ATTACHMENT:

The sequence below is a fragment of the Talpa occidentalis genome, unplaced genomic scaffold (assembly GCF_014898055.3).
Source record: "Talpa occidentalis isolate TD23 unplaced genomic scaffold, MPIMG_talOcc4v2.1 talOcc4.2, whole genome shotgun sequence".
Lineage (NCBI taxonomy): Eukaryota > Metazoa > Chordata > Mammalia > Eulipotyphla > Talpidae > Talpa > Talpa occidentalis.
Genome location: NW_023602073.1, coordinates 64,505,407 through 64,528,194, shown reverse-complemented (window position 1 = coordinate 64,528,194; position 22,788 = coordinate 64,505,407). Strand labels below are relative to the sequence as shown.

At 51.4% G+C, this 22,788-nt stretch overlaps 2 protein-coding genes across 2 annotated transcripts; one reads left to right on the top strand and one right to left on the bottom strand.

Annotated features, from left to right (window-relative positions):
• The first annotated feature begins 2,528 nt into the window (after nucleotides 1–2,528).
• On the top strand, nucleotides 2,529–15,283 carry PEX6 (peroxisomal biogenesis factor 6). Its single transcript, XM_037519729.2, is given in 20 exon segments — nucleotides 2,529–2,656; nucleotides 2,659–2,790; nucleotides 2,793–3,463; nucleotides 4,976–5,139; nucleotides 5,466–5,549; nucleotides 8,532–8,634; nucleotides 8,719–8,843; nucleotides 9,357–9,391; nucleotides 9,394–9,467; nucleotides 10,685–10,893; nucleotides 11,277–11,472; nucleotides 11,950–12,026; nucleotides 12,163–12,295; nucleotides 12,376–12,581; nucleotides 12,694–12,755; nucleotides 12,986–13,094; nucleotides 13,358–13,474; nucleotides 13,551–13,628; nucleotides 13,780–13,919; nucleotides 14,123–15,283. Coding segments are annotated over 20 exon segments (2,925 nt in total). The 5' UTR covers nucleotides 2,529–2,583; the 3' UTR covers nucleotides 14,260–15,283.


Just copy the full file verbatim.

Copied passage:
The sequence below is a fragment of the Talpa occidentalis genome, unplaced genomic scaffold (assembly GCF_014898055.3).
Source record: "Talpa occidentalis isolate TD23 unplaced genomic scaffold, MPIMG_talOcc4v2.1 talOcc4.2, whole genome shotgun sequence".
Lineage (NCBI taxonomy): Eukaryota > Metazoa > Chordata > Mammalia > Eulipotyphla > Talpidae > Talpa > Talpa occidentalis.
Genome location: NW_023602073.1, coordinates 64,505,407 through 64,528,194, shown reverse-complemented (window position 1 = coordinate 64,528,194; position 22,788 = coordinate 64,505,407). Strand labels below are relative to the sequence as shown.

At 51.4% G+C, this 22,788-nt stretch overlaps 2 protein-coding genes across 2 annotated transcripts; one reads left to right on the top strand and one right to left on the bottom strand.

Annotated features, from left to right (window-relative positions):
• The first annotated feature begins 2,528 nt into the window (after nucleotides 1–2,528).
• On the top strand, nucleotides 2,529–15,283 carry PEX6 (peroxisomal biogenesis factor 6). Its single transcript, XM_037519729.2, is given in 20 exon segments — nucleotides 2,529–2,656; nucleotides 2,659–2,790; nucleotides 2,793–3,463; nucleotides 4,976–5,139; nucleotides 5,466–5,549; nucleotides 8,532–8,634; nucleotides 8,719–8,843; nucleotides 9,357–9,391; nucleotides 9,394–9,467; nucleotides 10,685–10,893; nucleotides 11,277–11,472; nucleotides 11,950–12,026; nucleotides 12,163–12,295; nucleotides 12,376–12,581; nucleotides 12,694–12,755; nucleotides 12,986–13,094; nucleotides 13,358–13,474; nucleotides 13,551–13,628; nucleotides 13,780–13,919; nucleotides 14,123–15,283. Coding segments are annotated over 20 exon segments (2,925 nt in total). The 5' UTR covers nucleotides 2,529–2,583; the 3' UTR covers nucleotides 14,260–15,283.